How to Build a House of Straw

A single mom and her teenage sons learn how to build a house of straw, making an energy-efficient home for about $50 a square foot.
By Carolyn Roberts
April/May 2003
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A mother and her sons learn how to build a house of straw.
PHOTO: JON RUEZ
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A mother and her sons show you how to build a house of straw for about $50 a square foot.

I've always enjoyed making things more than buying them. I sewed many of my own clothes as a teenager, constructed wind chimes out of seashells and even attempted to make the Eiffel Tower out of toothpicks once, before the invention of fast-drying glue.

In the early 1990s, I saw a TV show about a family without exceptional building skills who were building their own house with low-cost, natural materials that harmonized with our planet's ecosystem. My do-it-yourself genes jumped for joy. I became obsessed with the idea of building a house made of straw bales, an abundant byproduct of grain production, and finished with earthen plasters made from clay, sand and chopped straw. It couldn't he all that hard to stack up some bales and cover them with mud, I figured. This would be the ultimate craft project, save money and give me a beautiful home at the same time.

How to Build a House of Straw

The cost of raising a family skyrocketed in Hawaii in the '80s and I simply couldn't afford to live there. My two boys and I eventually found ourselves in Long Island, New York, where my husband and I managed a photography franchise at a shopping mall. My days were filled with chaos, strain and more bills. Homes were less expensive than in Hawaii, but the cost to heat and cool them made up the difference. I also could see the haze in the air from the excessive burning of fossil fuels to heat and cool these increasingly large houses.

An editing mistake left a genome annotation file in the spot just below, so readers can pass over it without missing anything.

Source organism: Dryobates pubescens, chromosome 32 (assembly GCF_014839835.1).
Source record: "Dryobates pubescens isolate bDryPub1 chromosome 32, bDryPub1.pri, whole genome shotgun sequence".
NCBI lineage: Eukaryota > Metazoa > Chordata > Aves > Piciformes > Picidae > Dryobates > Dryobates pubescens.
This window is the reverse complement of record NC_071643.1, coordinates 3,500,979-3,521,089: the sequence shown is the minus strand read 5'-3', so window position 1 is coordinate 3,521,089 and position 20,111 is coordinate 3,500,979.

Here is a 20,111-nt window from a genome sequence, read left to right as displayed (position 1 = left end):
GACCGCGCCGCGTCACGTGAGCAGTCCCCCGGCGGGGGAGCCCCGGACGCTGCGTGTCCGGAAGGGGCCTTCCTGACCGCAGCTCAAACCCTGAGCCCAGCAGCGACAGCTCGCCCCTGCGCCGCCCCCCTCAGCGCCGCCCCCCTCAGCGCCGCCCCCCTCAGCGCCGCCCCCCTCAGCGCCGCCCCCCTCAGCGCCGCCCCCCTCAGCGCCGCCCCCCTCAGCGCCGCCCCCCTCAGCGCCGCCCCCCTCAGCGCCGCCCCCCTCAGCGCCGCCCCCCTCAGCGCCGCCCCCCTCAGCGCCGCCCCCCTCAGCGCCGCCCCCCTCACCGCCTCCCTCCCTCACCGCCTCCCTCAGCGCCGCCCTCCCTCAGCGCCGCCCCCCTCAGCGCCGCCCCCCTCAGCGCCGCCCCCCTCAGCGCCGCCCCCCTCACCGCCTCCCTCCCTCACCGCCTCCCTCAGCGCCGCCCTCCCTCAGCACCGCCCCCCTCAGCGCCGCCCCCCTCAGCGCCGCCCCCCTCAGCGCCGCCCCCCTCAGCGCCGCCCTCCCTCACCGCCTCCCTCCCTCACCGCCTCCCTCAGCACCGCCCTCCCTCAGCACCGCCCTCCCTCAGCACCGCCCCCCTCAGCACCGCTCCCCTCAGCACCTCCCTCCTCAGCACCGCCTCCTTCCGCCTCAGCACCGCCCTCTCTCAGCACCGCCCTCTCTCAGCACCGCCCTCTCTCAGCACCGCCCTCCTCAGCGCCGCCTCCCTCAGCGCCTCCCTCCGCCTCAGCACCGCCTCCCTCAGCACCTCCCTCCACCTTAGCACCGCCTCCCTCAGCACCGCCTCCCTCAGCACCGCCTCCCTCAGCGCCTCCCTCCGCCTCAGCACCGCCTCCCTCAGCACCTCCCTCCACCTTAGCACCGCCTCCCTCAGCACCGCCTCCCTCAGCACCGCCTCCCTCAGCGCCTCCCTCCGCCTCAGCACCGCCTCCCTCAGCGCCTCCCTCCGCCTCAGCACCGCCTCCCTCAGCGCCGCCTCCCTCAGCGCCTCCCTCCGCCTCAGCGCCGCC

After we moved from New York to Tucson, my dreams refused to have anything to do with the burgeoning subdivision homes that surrounded me. I wanted to live simply, yet with beauty and dignity; thoughts nobler than the constant nagging of how I was going to pay my bills filled my mind.

I kept studying everything I could find about natural building. It all made sense: By placing large windows on the south side of a house, we could use the low winter sun for heating and lighten our dependence on gas or electricity. By building walls with straw bales, we would have an R-50 insulation from the summer heat — more insulation than most homes even have in their ceilings. Of course, we would have to insulate the ceiling, too.

An earthen floor and earthen plasters would provide thermal mass for the interior of the house. Just as rocks absorb the heat of the sun and then continue to emit that warmth after the sun sets, the earthen plasters would heat or cool with the interior of the house and then emit and help maintain that temperature.

I thought we could build one of these houses slowly, over the years, somewhere out in the country, beyond the realm of building inspections — someday. However, my husband didn't really share my dream. We ultimately went our separate ways: I found myself suddenly divorced and without enough monthly income to pay all our bills plus a mortgage; the time was upon me to turn my dream into reality.